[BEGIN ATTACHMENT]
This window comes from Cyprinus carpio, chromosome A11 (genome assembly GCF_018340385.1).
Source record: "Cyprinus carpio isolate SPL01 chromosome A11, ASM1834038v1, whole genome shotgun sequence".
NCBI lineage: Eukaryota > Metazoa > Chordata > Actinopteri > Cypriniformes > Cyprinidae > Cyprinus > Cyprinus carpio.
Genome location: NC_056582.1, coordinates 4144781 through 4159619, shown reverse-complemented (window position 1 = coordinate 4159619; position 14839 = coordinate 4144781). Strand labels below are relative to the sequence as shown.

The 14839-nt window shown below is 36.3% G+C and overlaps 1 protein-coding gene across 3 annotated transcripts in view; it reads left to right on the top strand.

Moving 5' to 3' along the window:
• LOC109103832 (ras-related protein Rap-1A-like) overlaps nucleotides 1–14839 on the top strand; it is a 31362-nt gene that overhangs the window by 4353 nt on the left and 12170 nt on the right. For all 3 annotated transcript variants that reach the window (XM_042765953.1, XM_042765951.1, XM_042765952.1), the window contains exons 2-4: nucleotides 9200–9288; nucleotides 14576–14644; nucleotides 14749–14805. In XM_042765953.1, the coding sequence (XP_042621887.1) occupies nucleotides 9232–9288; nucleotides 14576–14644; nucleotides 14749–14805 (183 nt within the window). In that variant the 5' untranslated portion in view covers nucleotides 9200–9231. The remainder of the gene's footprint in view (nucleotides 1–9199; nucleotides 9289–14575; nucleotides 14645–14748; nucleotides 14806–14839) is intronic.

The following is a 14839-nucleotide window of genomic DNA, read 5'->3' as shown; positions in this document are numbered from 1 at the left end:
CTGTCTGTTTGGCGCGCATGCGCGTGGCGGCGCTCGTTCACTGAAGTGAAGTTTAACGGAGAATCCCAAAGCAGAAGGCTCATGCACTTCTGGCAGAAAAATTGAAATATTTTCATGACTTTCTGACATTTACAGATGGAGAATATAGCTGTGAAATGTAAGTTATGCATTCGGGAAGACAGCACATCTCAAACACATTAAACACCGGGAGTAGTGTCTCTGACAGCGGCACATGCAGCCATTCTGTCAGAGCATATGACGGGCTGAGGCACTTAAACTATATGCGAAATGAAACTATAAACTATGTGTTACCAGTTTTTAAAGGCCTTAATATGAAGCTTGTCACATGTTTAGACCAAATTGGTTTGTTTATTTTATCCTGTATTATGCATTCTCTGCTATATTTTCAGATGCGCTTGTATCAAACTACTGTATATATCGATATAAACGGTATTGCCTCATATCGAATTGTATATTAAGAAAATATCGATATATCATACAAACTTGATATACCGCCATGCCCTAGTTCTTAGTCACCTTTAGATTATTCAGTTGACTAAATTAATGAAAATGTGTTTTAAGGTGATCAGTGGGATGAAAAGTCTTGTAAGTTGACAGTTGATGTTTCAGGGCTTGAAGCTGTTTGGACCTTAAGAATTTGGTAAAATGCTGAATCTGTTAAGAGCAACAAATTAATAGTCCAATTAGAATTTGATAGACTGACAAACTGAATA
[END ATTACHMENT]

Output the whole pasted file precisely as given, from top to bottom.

This window comes from Cyprinus carpio, chromosome A11 (genome assembly GCF_018340385.1).
Source record: "Cyprinus carpio isolate SPL01 chromosome A11, ASM1834038v1, whole genome shotgun sequence".
NCBI lineage: Eukaryota > Metazoa > Chordata > Actinopteri > Cypriniformes > Cyprinidae > Cyprinus > Cyprinus carpio.
Genome location: NC_056582.1, coordinates 4144781 through 4159619, shown reverse-complemented (window position 1 = coordinate 4159619; position 14839 = coordinate 4144781). Strand labels below are relative to the sequence as shown.

The 14839-nt window shown below is 36.3% G+C and overlaps 1 protein-coding gene across 3 annotated transcripts in view; it reads left to right on the top strand.

Moving 5' to 3' along the window:
• LOC109103832 (ras-related protein Rap-1A-like) overlaps nucleotides 1–14839 on the top strand; it is a 31362-nt gene that overhangs the window by 4353 nt on the left and 12170 nt on the right. For all 3 annotated transcript variants that reach the window (XM_042765953.1, XM_042765951.1, XM_042765952.1), the window contains exons 2-4: nucleotides 9200–9288; nucleotides 14576–14644; nucleotides 14749–14805. In XM_042765953.1, the coding sequence (XP_042621887.1) occupies nucleotides 9232–9288; nucleotides 14576–14644; nucleotides 14749–14805 (183 nt within the window). In that variant the 5' untranslated portion in view covers nucleotides 9200–9231. The remainder of the gene's footprint in view (nucleotides 1–9199; nucleotides 9289–14575; nucleotides 14645–14748; nucleotides 14806–14839) is intronic.

The following is a 14839-nucleotide window of genomic DNA, read 5'->3' as shown; positions in this document are numbered from 1 at the left end:
CTGTCTGTTTGGCGCGCATGCGCGTGGCGGCGCTCGTTCACTGAAGTGAAGTTTAACGGAGAATCCCAAAGCAGAAGGCTCATGCACTTCTGGCAGAAAAATTGAAATATTTTCATGACTTTCTGACATTTACAGATGGAGAATATAGCTGTGAAATGTAAGTTATGCATTCGGGAAGACAGCACATCTCAAACACATTAAACACCGGGAGTAGTGTCTCTGACAGCGGCACATGCAGCCATTCTGTCAGAGCATATGACGGGCTGAGGCACTTAAACTATATGCGAAATGAAACTATAAACTATGTGTTACCAGTTTTTAAAGGCCTTAATATGAAGCTTGTCACATGTTTAGACCAAATTGGTTTGTTTATTTTATCCTGTATTATGCATTCTCTGCTATATTTTCAGATGCGCTTGTATCAAACTACTGTATATATCGATATAAACGGTATTGCCTCATATCGAATTGTATATTAAGAAAATATCGATATATCATACAAACTTGATATACCGCCATGCCCTAGTTCTTAGTCACCTTTAGATTATTCAGTTGACTAAATTAATGAAAATGTGTTTTAAGGTGATCAGTGGGATGAAAAGTCTTGTAAGTTGACAGTTGATGTTTCAGGGCTTGAAGCTGTTTGGACCTTAAGAATTTGGTAAAATGCTGAATCTGTTAAGAGCAACAAATTAATAGTCCAATTAGAATTTGATAGACTGACAAACTGAATA